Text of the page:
This excerpt taken from the CVS DEF 14A filed Mar 24, 2009.
Statement of The Board Recommending a Vote AGAINST the CRPTF Proposal
The Board recognizes that executive compensation is an important issue in corporate governance and has considered the proposal and the issues associated with a stockholder advisory vote on executive compensation. The Management Planning and Development Committee (MPD Committee), consisting entirely of independent directors, operates under a written charter adopted by the Board and is responsible for maintaining an executive compensation program designed to identify, recruit, develop and retain key management and business talent. This program is discussed in detail in this Proxy Statement in the section entitled Executive Compensation and Related Matters - Compensation Discussion and Analysis. The MPD Committee has considered the CRPTF Proposal and the issues associated with a stockholder advisory vote on executive compensation, and reported its findings to the Board. Those findings are reflected below.
The Board values the input of its stockholders, but the proposed advisory vote would benefit neither the Company nor its stockholders because it would not provide the MPD Committee with any clear indication of the meaning of the vote. The results of such a vote would not communicate stockholder views of the merits, limitations or preferred enhancements of CVS Caremarks executive compensation. A negative vote could signify that stockholders do not approve of the amount or of the type of compensation awarded - or alternatively, that stockholders do not approve of the format or level of disclosure in the Summary Compensation Table and accompanying narrative disclosure. A ratification vote is a blunt and impractical mechanism when more effective means of communicating concerns to the MPD Committee are available to stockholders.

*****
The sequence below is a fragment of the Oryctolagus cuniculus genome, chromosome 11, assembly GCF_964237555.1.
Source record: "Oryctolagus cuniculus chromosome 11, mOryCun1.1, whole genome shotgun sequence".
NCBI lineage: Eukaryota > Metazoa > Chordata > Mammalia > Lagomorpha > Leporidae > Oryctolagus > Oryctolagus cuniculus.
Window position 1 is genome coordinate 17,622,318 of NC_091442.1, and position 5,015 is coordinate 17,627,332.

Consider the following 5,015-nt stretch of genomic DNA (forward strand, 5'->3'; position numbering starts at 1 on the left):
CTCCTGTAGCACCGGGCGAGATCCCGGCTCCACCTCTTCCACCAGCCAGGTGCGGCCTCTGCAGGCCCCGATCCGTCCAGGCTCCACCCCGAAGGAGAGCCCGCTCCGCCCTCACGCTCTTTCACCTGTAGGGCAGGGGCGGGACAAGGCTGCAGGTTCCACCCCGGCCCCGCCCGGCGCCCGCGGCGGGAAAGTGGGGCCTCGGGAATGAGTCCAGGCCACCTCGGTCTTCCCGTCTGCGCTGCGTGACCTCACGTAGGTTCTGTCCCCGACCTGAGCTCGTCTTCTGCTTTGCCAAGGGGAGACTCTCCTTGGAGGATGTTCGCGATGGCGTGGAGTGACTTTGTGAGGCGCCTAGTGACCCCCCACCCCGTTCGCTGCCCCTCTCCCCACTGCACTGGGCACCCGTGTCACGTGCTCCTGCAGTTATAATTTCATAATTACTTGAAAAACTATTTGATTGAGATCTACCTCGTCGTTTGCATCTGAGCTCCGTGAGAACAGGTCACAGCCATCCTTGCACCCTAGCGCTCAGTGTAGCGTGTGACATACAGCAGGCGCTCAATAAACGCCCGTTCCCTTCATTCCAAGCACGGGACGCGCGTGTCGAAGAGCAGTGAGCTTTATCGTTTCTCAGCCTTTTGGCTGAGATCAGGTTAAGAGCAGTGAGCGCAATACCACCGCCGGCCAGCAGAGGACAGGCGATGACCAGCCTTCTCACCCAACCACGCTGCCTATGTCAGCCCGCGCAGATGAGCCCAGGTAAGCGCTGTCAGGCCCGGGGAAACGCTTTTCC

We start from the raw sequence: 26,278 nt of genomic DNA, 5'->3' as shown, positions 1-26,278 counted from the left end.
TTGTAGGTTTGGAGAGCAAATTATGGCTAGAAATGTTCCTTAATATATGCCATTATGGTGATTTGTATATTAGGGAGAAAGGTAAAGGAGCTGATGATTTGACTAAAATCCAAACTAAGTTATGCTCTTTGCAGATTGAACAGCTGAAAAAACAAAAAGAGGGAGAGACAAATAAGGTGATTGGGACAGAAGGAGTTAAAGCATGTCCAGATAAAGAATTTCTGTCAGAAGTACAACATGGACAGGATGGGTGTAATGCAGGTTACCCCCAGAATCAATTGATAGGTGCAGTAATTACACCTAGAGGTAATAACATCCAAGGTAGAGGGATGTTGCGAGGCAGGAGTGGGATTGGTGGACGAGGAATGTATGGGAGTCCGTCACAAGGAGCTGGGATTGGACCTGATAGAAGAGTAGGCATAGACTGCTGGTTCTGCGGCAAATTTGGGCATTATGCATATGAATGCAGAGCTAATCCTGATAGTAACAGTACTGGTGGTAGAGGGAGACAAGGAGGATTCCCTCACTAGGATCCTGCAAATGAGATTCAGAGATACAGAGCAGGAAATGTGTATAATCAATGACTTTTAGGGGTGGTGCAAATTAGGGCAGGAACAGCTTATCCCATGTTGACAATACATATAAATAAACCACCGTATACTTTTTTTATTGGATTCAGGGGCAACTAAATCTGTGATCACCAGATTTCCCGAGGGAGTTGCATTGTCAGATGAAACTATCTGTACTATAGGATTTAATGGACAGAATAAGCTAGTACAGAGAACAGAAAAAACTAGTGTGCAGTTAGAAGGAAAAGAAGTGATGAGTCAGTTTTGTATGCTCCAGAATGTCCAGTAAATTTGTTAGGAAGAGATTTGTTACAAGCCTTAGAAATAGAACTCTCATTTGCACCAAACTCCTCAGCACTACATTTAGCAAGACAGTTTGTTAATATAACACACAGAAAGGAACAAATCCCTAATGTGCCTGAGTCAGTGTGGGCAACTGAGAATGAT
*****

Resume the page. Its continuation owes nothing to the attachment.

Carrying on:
As described in Contact with the Lead Director and Other Non-Management Directors, stockholders have the means and opportunities to raise any issues or concerns affecting the Company, including executive compensation matters. These communications have the benefit of allowing stockholders to voice their views about executive compensation prior to decisions being made, as opposed to simply voting on the results of those decisions.
Adopting this practice could negatively affect stockholder value by hindering the Companys ability to attract and retain executives, since the Companys executive compensation practices could be viewed as more restricted than the practices at the Companys competitors for executive talent who do not seek advisory votes. The proposal states that public companies in the United Kingdom allow stockholders to cast an advisory vote on executive compensation, but in that jurisdiction the advisory vote process is mandated by law and therefore applies to all public companies, eliminating the risk of companies being placed at a competitive disadvantage. In the United States, the issue of a stockholder vote on executive compensation decisions may be the subject of legislative initiatives in the near term. Passage of this stockholder proposal prior to the resolution of any such proposed legislation may inappropriately subject the Company to standards that differ from the standards that may apply to our competitors.
The Board exercises great care in determining and disclosing executive compensation. The Board does not believe the advisory vote will enhance governance practices or improve communication with stockholders, nor is it in the best interest of the Companys stockholders.
Accordingly, the Board recommends a vote AGAINST the CRPTF Proposal.